Skinny Lister Interview
Skinny Lister is a folk band from England, currently playing the Vans Warped Tour. Fellow site co-founder/writer Holmes and I had the pleasure of seeing Skinny Lister on the July 21st date of the tour. Shortly after an energetic acoustic set, we caught up with Dan Heptinstall and Lorna Thomas from the band for an interview. Unfortunately, the full conversation was too long to reproduce here, but I’ve published some of the highlights.
Holmes: How was the set?
Dan: It was good, yeah. We haven’t done our main one yet, but it was good fun.
H: Yeah, the acoustic set kicked ass.
Poe: I never thought I’d hear “Can’t You Dance The Polka” at Warped Tour.
D: Yeah, well, yeah. That’s what we were worried about when we came to do the Warped Tour. We were pretty concerned because there’s no bands really doing that kind of thing on the Warped Tour. It’s all pretty heavy, scary, metal-y.
Lorna: That’s the belief in England, anyway. But actually when you’re here, there is quite a variety of music.
D: It’s really broad-minded, really. More so than the perception of Warped Tour is.
P: Do you guys work a lot of older traditional ballads into your sets usually?
D: We’ve got some in there, yeah. The sea shanties, for instance. They’re traditional sea shanties. Hundreds of years old. And we do a couple polkas in the set. But generally the set is original material, just flavored with traditional English music, I suppose. Even in the original songs we might stick a fragment of a traditional song in there, you know, give it that flavor. We mash it up. It’s not purist folk, then, but then again it is quite folk. We’re just changing stuff, and making it live on.
P: Yeah, that’s what folk is.
D: Yeah, exactly. So in that sense we’re quite traditional. Ha.
H: How’d you guys get started?
D: I met Sam, he’s the guy who sang “John Kanaka,” one of the shanties, I met him in a folk club in Greenwich, in London. And then Max I went to college with years ago, Lorna is Max’s sister, so she was brought along quite naturally. Just playing together in folk clubs and things.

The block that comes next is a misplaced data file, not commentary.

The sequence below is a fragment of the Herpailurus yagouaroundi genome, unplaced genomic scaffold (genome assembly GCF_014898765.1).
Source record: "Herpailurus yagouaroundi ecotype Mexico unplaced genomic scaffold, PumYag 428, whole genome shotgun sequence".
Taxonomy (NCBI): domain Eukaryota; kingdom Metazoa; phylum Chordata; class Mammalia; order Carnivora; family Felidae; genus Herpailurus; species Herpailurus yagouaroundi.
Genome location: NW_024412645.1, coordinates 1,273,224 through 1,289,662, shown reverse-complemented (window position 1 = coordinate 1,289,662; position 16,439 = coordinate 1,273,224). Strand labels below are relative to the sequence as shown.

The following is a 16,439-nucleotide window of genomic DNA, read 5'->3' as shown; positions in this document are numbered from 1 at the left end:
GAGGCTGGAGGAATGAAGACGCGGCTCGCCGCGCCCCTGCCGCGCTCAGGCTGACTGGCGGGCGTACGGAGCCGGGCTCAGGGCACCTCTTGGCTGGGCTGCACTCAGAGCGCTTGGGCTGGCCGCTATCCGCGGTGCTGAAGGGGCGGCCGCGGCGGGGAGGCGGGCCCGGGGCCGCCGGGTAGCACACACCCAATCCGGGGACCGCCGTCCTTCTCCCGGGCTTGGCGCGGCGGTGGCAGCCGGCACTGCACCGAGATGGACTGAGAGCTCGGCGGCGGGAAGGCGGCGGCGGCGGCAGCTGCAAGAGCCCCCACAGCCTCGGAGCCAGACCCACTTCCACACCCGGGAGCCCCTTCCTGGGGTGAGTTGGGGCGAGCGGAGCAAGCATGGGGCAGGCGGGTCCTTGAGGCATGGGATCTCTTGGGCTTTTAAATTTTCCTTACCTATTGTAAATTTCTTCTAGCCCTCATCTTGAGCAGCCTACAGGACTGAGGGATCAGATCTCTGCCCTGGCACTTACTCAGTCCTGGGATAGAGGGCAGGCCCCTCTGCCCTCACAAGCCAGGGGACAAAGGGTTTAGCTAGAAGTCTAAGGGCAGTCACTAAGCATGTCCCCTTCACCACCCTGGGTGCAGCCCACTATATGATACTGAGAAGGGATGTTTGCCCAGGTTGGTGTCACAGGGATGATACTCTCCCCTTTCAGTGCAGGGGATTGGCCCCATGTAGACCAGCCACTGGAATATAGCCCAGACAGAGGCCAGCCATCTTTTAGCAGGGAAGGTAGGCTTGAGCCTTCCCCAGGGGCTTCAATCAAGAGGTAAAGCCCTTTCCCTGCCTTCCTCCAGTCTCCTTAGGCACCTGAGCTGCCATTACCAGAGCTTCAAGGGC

H: The solidarity with you guys is incredible. You’re working as a unit rather than as individuals.
L: Yeah. Well we spend a lot of time together in confined spaces, we’re close. We never fall out or anything. There might be the occasional short word…
D: Well…yeah…actually, this morning…
L: Yeah…I’m lying ha ha.
P: How many recordings do you guys have?
D: Well we did an EP, the Narrow Boat EP that one’s called. Then we did an EP called The Homemade Tour EP, where we toured around England visiting our home towns, because we’re all from different places around England. Then the next thing was our album, which came out in the UK just before we came on the Warped Tour, so about a month and a half ago. And what will happen is it’ll come out in America in the fall, so we’re excited about that.
P: So what part of England are you guys from? You’re all from different parts?
D: We’re all based in London, we all met in London, came together in London, but we’re from…I’m from Yorkshire, in the north of England. The bass player’s from Newcastle, the very north of England, Lorna’s from the Midlands.
L: And Sam’s from the South Coast.
P: Wow, so kind of all over?
L: Yeah, but we live in London.
D: London’s sort of the central hub for music in England.
H: So I thought I heard you say your dad wrote that last song?
L: Yeah, I grew up in folk clubs as a kid. Hated it, ha ha. He’s called George Thomas.
H: So do you like the States?
D: We love it, we love the response.
H: You can be honest.
D: No! We really do!
L: The only thing is we’re not seeing America, we’re seeing parking lots. But we are meeting a lot of American people, and the response has been great.
H: What’s it like touring Ireland?
D: It was great, but we were a bit nervous, because the Irish do, well, not exactly the same type of music as we do. They all know it very well, so we were a bit nervous about taking our brand of what we do over there.
H: Is there any tension over there, with an English band?
D: We’ve got these beer mats, these coasters, with big Union Jacks on them, and we thought that might be a bit contentious. But it was fine, they welcomed us. Had a dance with us and a drink with us.
L: We have a good time, and that’s infectious. We have a good time, and they have a good time.
H: What’s concert culture like over in England?
D: We’re used to the festivals. Last year we did more festivals in the UK than any other band. It’s different. A lot of people drink a hell of a lot. It’s more about the booze than the bands.
L: When I go to a festival, I just go for the party. I’m not particularly thinking ‘I need to see this band.’ Whatever I happen to chance upon, I’ll enjoy it, but then I’ll probably move on and forget what I’ve seen, ha ha.